Posts Tagged ‘Steam’


Steam Summer Sale: Damage Report

July 23, 2012

Real life obligations over the last year or so have made me miss out on the last few big Steam sales, so it came as no surprise that the one this summer has raised its wallet-assaulting head to bite me in the ass. Barely two days into it, and I knew I had to put my foot down or my family was going to end up living in a cardboard box by the end of the week. So, I gave myself a new rule: thou shall refrain from purchasing anything more than $5.00.

After that, it was easier to resist the temptations. Realistically speaking anyway, there’s really no wiggle room in my gaming schedule right now to play big games like Witcher 2, even at the very sweet price of about $10 and change. Instead, with my new rule in place I found myself mostly picking up games at about $2.50 to $3.75, many of which were classics, casual, or indies. This works much better for me. It also helps that I told myself some people spend more on a cup of coffee every day.

Of course, while my wallet may be spared this summer, my games list has expanded by almost a dozen games since the beginning of the sale. So unless someone invents one of those nifty remote controls like the one from “Click” or I can get my hands on a DeLorean with a flux capacitor, time is ever going to remain the limiting factor.

Anyway, without further ado, let’s get on to the damage:

Back to the Future: The Game

Speaking of time traveling DeLoreans, this was the first title I fell victim to in this Steam sale. Picked it up when it was one of those flash deals, and the only game I was willing to drop a bit more than the agreed upon five dollar limit to buy. I’ve enjoyed other Telltale games in the past, and anyway, HUGE BttF fan here. HUGE.

From Dust

Who knew this little sandbox god game could be so addictive? Gorgeous too.

As the user, you can control certain types of matter (soil, water, lava), manipulating the environment to help your nomadic tribe accomplish goals or survive natural disasters like tsunamis or volcanic eruptions.

It was surprisingly challenging; I played until I got stuck, and also because I didn’t think my sense of decency could take watching any more of my poor little villagers get washed out to sea.

The Longest Journey + Dreamfall

I totally blame my The Secret World guildies for this one. While talking in-game about the great writing and dialogue of TSW, someone’s comment about it all being reminiscent of TLJ pretty much sold me. That and my new found gamer crush on Ragnar Tornquist led me to pick up this Funcom classic I’ve always known about but never played.

World of Goo

See, I love casual games like World of Goo or Plants vs. Zombies.

Thing is, I just can’t freakin’ stand playing them on a small screen like on a smartphone or even a tablet. On the other hand, on my computer with a mouse, I can do.


I’ve wanted to own Space Pirates and Zombies ever since I learned about it last year. Really love the gameplay, and the space setting.

Seeing as it was the final day of the sale, I decided to grab it. Also, I knew if I didn’t, I would have to live with the regret for the rest of my life until the next Steam sale.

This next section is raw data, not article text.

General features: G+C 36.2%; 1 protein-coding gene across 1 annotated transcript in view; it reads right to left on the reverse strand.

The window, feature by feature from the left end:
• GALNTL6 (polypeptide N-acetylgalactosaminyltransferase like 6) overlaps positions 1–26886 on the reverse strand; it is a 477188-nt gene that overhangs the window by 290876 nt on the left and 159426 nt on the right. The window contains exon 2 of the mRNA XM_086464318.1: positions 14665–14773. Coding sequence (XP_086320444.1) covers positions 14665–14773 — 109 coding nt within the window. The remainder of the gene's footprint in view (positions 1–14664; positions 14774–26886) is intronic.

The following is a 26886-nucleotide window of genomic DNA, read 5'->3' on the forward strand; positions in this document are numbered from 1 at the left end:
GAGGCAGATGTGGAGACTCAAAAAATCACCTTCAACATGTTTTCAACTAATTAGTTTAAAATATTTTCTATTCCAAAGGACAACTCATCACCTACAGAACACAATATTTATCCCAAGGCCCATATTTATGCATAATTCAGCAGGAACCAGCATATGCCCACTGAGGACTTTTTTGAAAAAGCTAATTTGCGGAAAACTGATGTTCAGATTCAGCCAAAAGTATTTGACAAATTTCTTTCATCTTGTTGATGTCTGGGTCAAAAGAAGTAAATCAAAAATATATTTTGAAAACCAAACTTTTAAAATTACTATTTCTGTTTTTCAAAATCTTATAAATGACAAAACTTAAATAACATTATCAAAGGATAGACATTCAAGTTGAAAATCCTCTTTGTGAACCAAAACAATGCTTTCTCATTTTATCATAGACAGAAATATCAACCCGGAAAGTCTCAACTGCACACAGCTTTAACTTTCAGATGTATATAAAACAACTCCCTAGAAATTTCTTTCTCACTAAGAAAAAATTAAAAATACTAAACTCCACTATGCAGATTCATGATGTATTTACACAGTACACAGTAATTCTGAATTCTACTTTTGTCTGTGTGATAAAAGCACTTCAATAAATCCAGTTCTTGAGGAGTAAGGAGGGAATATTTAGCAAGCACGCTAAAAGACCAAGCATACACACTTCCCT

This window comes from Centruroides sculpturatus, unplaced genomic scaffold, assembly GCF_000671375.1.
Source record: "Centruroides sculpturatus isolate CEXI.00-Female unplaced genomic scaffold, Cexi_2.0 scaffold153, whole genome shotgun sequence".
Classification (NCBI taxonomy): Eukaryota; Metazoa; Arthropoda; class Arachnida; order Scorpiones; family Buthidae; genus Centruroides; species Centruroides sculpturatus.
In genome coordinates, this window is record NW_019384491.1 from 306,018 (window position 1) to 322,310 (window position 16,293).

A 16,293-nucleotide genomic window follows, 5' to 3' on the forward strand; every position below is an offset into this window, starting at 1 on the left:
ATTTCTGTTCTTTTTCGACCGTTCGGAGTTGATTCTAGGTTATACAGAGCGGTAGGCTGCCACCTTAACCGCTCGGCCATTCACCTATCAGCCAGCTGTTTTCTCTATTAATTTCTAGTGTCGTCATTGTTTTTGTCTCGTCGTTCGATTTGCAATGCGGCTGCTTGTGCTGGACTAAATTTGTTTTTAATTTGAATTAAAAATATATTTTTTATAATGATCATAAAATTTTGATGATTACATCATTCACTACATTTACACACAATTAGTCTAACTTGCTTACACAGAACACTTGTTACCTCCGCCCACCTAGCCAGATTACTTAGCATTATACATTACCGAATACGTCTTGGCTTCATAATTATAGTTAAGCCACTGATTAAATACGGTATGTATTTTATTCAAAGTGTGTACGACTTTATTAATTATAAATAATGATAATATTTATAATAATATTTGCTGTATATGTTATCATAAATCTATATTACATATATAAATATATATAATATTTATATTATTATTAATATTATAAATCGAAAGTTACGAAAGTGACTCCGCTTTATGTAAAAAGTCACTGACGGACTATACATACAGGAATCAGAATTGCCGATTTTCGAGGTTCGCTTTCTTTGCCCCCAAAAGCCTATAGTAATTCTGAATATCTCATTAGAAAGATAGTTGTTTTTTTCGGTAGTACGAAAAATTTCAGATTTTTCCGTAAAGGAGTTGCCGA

By they way, I’m pissed off at all of you now. Why has no one told me about LIMBO before this?

This game makes me feel lucky. I mean, you can go through life fantasizing about the satisfying experience of one day spending $2.50 on a gem of an indie game which can keep you entertained for hours, and then one day BAM! it actually happens.

You play a boy in this puzzle-platformer, traversing dangerous environments and traps as he searches for his sister. I love the black-and-white film noire type presentation, and at times the game can get pretty creepy and just downright disturbing. I finished this game in about 5-6 hours, as some of the puzzles can be really frustrating, but always brilliant.


What can I say? Couldn’t resist (hmm, just how many times have I said this during the sale, now? Dangerous last words.)

Another one of those classics that I’ve never had the pleasure or joy of owning for myself, so I snapped it up the first chance I got. And just in time before Torchlight 2.

Dear Esther

I wish I could plaster my blog with screenshots from this game. Beautiful. Just, beautiful.

Gameplay-wise, I don’t even know if you can call Dear Esther a game. Completely story and exploration driven, you walk around this island in the Hebrides picking up fragments of the story whenever you hit a checkpoint and trigger a narration. There are no puzzles, no activities, and in fact you barely interact with the environment at all. The whole thing takes no more than two hours. Still, it is very atmospheric. Lonely and haunting, but in the good way. Just sit back and enjoy the scenery and the eargasm inducing music.

That said, of course I bought the game and soundtrack package for like $3-something. Considering Amazon sells the soundtrack alone for $7, I was quite happy with the deal.


This was very rough (as in unpolished), but I can see it being a fantastic time waster. Has high risk of becoming a dangerous obsession.